Up close and impersonal
Having moved to London and embraced public transport, eve Jones now offers some survival tips – such as how to keep the whiff of oniony pasty out of your hair
I read recently that Bentley has made an SUV with a special seat in the front for a falcon. This means there are chauffeur-driven birds in the world while I am carless and still see taxis as a choice between the fast way home and supper.
I was bought a car at 17. My parents, with decades of taxi service under their belts, felt the financial loss a minor irritant by comparison, although one car became five (one nicked, three write-offs). On moving to London, however, I realised the Oxfordshire dirt holding my trusty steed together was thinning perilously and the obstacles I seemed so inclined to hit had multiplied. So I decided I had best give public transport a whirl.
For all the whining people do about public transport you’ve got to admit mostly, technically, it’s pretty good. delays and blocked loos aside, problems stem mostly from hygienically suspect, obnoxious passengers. Take the tube, where you’re typically squashed among damp, undeodorised armpits or coughed and sneezed over. A man once openly fired snot on my face on the Victoria line and another time I got off and found a piece of ham in my hair. A friend, feeling some creep having a grope in a sardined carriage, gripped the offending paw, held it high and shouted, “Has anybody lost a hand, I’ve just found this one on my arse.”
I had a fight with some brandy-loaded West Brom supporters because they were foul mouthed while there were kids on the train. If I were a man I’d have been flattened but I channelled my mother’s scary genes and dressed them down like schoolboys to a round of applause. Being vocal on public transport is unusual, because in town we don’t talk to strangers unless we’re pissed. I must radiate bumpkin because I often find myself in conversation with strangers. It’s not always bad. After days partying at a wedding in Germany, a very jaded Jones on the first Monday morning BA flight to Heathrow was immeasurably perked up by a hot Hamburger in the next seat. We flirted agreeably all the way to england, blushed through passport control but I chickened out of taking his number. I later wrote to BA and asked if, in the name of romance, they could get word to him that I fancied the pants off him and we should probably get married but they declined. Spoilsports.
Most mornings I’ve a straightforward travel routine. Up at 5.30, crawl to the tube, snooze on the Piccadilly line to Knightsbridge, ride a horse then catch the number 10 to Oxford Circus by 9am. No-one is capable of speech at 5.30am, luckily, but the fly in the ointment is a middle-aged Sloane ranger on the bus bit, who, despite my pre-9am scowl and horsey aroma, makes a beeline for me. His favourite topic of conversation is himself and a round-up of his financial successes. I know about his holiday plans, his mother’s costly cataract operations and an “inappropriately young” girl he is taking on expensive dates. He’s so arrogant that when I said he was sounding a little like a sad old sugar daddy, to the agreement of the lady in front, he took it as a compliment. Next time I’m going to point out the hole in his “expensive suit” and suggest once his mother’s eyes heal that she stitch it up for him.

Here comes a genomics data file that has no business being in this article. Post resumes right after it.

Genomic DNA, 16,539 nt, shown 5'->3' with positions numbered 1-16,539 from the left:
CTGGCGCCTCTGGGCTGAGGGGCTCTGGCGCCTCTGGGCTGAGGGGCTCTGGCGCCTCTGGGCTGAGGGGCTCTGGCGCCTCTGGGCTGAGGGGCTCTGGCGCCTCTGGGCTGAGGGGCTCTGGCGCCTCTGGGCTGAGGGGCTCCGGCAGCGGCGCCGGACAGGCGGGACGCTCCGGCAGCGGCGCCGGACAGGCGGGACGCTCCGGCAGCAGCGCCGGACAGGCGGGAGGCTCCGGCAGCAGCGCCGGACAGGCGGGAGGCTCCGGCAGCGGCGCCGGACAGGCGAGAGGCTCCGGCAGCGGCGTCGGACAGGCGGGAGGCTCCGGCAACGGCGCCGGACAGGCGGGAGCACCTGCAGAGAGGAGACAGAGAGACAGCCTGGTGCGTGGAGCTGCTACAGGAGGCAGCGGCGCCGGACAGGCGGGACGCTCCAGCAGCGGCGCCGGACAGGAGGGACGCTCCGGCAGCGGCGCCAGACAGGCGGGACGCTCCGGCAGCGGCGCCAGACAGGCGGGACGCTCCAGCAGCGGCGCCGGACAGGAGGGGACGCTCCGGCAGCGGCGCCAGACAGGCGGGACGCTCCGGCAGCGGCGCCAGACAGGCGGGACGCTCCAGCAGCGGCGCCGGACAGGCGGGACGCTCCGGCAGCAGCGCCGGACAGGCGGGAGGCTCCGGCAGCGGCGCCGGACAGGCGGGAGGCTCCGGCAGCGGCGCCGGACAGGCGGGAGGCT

I’m sure there are similar bores out in the sticks but more easily avoided by car. Not just confined to buses and tubes they congregate in hordes at train stations. At 4.30 on Fridays, they honk and bray their way to their “countryside weekend” packed as heavily as if they’re embarking on an Arctic expedition. Shooting season sadly increases the weekly migrations of fur-clad, suede-booted, backcombed twits each with holdalls larger than two grown men blocking the aisles and bellowing down the carriages.
It’s especially annoying on the first offpeak service to Penzance, where space is at more of a premium than a train out of Mumbai Central. Last time I sat on the floor by the loo for two hours and, bored, took a sly picture of the hot guy I was forcibly entangled with to send to my mate. Then I (accidentally) dropped a bag of cashew nuts in his crotch and he saw me send it, which did little to improve the comfort level.
Thankfully, the townie tossers’ luggage size generally belies their destination as they don’t stray far from London. So, if you aim to go farther than the Home Counties you’ll probably be OK. My friend from Northumberland catches “the Stella express” to Berwick on Fridays, where there’s boozy cameraderie on the outward journey and a supportive, post-roast haze on the Sunday evening back, proving not all passengers are prats and there’s hope if people take stock.
So, in the name of harmonious travel, I’ve some suggestions for public passage:
• seats are for bums – not your MASSIVE suitcase;
• let’s revive the hankie – keep your snot to yourself;
• do not eat Cornish pasties on a packed train (I know this is hard but, honestly, one day I’ll murder a middle-aged commuter who steeps me with their onion waft);
• do not talk to anyone before 9am;
• don’t make friends on a night bus – if you do chat, don’t exchange numbers (the 73-year-old rastafarian was LOLS on the ride from Camden but you do not need to go with him to Orleans basement club in Finsbury Park – note to self, that one);
• mind your language (in case you meet my mum, who’ll have your guts for garters); • be nice – works on all platforms, that one.
A man openly fired snot at me on the Victoria line; another time, I found ham in my hair